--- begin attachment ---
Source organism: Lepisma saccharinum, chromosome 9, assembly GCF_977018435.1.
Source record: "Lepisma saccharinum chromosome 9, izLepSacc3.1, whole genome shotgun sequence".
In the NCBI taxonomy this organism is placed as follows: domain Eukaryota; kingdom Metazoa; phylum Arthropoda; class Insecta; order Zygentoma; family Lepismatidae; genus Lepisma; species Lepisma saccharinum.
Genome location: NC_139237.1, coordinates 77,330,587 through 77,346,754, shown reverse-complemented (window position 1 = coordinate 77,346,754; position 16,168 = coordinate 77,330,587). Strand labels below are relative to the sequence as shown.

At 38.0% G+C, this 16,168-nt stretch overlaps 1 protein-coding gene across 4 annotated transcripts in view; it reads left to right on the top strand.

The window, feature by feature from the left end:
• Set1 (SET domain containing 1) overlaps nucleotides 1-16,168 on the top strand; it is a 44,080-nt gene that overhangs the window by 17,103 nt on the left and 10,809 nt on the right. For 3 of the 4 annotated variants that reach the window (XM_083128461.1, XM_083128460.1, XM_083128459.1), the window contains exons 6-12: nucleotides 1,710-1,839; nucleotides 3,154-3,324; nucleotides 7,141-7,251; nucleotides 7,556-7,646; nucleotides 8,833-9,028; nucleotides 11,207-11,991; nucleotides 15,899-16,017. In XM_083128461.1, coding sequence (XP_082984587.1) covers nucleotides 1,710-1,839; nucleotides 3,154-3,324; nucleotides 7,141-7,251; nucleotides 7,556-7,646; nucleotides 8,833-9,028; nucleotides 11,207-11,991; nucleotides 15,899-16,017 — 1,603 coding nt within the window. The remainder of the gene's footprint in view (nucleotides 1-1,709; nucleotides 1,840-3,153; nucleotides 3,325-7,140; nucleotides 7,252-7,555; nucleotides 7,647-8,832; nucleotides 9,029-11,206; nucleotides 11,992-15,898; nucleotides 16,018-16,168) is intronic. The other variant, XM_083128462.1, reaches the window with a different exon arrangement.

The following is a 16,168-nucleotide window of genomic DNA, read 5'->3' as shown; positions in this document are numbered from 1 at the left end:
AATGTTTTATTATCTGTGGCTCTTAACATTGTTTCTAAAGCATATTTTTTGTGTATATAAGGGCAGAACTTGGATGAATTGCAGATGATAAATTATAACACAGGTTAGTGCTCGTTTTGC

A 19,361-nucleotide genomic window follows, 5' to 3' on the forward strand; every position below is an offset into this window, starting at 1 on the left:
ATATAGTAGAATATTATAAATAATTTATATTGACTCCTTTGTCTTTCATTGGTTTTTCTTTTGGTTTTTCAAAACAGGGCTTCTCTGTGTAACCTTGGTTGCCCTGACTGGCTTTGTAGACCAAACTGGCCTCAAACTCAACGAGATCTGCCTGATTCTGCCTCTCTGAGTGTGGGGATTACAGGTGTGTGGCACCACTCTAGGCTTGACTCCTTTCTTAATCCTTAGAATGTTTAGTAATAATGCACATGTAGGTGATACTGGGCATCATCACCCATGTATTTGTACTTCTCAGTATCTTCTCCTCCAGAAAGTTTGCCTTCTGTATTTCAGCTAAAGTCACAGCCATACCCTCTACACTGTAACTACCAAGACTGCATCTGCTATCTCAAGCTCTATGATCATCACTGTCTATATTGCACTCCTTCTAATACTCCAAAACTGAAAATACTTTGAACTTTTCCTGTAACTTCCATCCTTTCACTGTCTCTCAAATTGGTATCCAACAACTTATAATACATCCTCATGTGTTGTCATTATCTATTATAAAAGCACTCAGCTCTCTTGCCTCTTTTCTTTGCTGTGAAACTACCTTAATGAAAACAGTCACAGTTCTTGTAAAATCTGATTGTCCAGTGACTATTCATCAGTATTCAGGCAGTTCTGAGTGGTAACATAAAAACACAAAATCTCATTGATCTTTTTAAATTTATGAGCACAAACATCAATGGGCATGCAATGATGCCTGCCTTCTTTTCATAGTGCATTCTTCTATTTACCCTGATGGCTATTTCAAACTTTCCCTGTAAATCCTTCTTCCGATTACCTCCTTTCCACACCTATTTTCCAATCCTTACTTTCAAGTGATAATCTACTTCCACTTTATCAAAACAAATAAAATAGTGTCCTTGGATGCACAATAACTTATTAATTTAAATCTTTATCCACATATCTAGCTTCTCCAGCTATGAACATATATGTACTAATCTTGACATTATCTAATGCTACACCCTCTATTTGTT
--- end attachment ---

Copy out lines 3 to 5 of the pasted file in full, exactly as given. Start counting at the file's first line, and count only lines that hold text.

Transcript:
In the NCBI taxonomy this organism is placed as follows: domain Eukaryota; kingdom Metazoa; phylum Arthropoda; class Insecta; order Zygentoma; family Lepismatidae; genus Lepisma; species Lepisma saccharinum.
Genome location: NC_139237.1, coordinates 77,330,587 through 77,346,754, shown reverse-complemented (window position 1 = coordinate 77,346,754; position 16,168 = coordinate 77,330,587). Strand labels below are relative to the sequence as shown.

At 38.0% G+C, this 16,168-nt stretch overlaps 1 protein-coding gene across 4 annotated transcripts in view; it reads left to right on the top strand.